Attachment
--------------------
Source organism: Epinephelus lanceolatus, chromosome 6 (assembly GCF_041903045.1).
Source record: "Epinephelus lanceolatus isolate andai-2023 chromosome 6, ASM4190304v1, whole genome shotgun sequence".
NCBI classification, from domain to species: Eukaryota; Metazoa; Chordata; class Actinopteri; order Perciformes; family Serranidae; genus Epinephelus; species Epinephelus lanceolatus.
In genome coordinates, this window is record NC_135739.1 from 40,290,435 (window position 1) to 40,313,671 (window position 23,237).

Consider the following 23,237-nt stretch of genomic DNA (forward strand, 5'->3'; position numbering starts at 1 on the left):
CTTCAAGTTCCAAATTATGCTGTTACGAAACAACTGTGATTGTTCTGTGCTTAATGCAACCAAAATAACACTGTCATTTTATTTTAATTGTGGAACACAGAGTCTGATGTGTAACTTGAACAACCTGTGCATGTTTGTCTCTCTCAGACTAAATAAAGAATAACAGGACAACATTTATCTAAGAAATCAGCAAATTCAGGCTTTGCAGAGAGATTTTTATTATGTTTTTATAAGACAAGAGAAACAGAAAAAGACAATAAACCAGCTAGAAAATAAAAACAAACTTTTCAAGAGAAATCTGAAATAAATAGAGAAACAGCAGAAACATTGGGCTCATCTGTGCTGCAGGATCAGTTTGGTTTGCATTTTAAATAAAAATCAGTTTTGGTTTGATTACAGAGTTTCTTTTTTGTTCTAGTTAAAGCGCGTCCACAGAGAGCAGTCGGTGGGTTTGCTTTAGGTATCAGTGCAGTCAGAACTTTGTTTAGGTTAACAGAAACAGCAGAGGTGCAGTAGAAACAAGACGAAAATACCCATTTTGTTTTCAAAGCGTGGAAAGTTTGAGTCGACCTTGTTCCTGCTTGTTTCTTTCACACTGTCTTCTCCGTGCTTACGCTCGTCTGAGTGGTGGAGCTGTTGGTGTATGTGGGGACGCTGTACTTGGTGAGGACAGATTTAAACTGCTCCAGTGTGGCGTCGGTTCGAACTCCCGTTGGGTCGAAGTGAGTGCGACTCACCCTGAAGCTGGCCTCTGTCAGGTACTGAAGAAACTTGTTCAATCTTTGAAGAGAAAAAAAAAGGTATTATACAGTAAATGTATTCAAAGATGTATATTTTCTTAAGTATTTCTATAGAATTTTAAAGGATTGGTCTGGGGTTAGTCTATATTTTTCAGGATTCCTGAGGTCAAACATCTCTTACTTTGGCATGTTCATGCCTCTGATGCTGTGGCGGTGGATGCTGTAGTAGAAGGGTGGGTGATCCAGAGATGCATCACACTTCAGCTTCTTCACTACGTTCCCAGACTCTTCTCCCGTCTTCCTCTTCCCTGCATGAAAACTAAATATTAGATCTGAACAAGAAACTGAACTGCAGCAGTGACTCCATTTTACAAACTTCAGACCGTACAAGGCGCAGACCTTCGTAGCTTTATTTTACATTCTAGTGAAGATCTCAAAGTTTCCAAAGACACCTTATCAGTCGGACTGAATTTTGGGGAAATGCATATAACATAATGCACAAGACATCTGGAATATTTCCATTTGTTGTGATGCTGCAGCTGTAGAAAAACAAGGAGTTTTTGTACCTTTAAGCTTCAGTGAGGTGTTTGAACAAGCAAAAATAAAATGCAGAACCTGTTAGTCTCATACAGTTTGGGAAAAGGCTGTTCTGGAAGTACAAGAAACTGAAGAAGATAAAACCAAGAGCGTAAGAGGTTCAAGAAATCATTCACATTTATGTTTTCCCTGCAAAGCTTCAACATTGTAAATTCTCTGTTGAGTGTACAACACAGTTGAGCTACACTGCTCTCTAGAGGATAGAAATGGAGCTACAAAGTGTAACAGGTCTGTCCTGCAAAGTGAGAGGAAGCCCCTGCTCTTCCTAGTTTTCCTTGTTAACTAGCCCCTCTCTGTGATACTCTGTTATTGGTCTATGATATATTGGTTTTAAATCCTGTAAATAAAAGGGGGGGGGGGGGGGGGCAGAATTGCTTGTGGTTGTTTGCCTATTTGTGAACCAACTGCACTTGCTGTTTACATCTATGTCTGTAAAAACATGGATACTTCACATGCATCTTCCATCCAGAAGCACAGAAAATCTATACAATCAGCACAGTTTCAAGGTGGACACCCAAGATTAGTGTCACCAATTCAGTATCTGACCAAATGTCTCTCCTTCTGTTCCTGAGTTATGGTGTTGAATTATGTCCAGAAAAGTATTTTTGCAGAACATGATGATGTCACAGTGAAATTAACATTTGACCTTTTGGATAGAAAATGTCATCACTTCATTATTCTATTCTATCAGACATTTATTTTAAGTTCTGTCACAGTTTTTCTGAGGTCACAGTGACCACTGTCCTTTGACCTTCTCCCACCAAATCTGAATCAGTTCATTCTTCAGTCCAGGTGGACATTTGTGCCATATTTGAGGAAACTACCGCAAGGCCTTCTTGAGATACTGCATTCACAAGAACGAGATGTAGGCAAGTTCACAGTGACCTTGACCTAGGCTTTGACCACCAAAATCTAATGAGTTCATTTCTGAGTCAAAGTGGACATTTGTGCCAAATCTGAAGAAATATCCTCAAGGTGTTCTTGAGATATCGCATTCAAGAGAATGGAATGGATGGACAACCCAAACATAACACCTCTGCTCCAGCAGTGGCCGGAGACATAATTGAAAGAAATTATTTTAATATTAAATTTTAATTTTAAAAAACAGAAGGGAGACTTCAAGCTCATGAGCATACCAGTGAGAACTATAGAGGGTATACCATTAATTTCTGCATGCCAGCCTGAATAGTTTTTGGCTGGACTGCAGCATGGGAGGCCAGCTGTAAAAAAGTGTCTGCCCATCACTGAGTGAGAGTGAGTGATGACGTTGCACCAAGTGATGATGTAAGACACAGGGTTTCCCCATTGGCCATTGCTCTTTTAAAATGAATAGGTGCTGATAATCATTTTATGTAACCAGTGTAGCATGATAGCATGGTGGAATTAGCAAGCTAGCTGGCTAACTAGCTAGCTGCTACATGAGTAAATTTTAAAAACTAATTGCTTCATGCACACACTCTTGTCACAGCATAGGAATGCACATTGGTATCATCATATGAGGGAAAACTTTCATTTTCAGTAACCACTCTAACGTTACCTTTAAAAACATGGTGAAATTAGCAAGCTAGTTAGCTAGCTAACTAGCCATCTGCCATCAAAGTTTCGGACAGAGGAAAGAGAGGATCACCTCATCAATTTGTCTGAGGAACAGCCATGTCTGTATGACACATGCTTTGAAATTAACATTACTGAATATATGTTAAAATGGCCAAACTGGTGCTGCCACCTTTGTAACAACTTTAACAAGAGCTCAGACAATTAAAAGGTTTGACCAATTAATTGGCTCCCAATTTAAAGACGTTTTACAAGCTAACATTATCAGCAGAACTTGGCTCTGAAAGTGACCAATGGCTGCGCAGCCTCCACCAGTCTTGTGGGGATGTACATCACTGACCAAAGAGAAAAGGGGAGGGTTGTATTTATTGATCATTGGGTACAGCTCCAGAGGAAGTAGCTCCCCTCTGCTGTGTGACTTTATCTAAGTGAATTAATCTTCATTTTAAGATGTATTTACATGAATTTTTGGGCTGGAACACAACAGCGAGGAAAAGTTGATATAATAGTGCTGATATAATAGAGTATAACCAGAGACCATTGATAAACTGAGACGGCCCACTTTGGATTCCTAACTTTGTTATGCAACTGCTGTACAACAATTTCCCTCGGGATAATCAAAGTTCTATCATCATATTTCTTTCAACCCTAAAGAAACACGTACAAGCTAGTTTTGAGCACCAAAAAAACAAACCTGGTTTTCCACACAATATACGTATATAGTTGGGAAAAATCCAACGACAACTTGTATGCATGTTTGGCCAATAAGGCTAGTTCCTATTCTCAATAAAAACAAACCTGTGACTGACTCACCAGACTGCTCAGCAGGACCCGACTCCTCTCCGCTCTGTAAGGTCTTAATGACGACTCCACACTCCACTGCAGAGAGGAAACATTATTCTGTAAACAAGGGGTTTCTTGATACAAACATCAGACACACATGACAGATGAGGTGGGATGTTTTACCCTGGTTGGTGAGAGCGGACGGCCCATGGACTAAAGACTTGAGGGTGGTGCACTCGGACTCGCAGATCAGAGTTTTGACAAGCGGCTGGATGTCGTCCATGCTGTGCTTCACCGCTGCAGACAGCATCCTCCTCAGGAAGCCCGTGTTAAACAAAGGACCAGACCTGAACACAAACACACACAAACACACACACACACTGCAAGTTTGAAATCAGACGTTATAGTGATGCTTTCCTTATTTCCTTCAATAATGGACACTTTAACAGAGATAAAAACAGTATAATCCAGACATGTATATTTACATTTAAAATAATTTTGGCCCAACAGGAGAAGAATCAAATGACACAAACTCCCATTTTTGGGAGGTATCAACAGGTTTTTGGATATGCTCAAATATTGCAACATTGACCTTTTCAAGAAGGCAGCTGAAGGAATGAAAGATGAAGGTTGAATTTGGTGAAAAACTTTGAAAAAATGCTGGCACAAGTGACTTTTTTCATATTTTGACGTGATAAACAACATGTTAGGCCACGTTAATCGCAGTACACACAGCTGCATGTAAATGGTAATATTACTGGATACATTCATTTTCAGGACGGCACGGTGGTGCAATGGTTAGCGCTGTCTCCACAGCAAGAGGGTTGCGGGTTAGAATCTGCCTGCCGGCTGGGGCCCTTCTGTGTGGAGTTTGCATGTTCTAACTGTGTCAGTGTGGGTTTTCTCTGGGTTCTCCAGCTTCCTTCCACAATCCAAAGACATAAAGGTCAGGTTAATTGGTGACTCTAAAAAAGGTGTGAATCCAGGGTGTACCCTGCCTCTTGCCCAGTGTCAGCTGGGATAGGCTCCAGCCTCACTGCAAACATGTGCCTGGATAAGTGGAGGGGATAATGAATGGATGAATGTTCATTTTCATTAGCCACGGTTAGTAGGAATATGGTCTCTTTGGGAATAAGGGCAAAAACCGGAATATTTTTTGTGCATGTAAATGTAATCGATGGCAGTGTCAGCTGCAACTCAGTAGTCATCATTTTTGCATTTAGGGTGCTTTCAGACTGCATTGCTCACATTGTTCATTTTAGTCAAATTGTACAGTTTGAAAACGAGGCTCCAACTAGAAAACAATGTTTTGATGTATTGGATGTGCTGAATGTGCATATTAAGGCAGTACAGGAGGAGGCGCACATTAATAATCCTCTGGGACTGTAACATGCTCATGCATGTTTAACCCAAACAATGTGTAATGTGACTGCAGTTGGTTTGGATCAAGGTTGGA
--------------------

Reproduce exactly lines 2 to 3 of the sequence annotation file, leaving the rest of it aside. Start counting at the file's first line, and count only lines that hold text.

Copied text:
Source record: "Epinephelus lanceolatus isolate andai-2023 chromosome 6, ASM4190304v1, whole genome shotgun sequence".
NCBI classification, from domain to species: Eukaryota; Metazoa; Chordata; class Actinopteri; order Perciformes; family Serranidae; genus Epinephelus; species Epinephelus lanceolatus.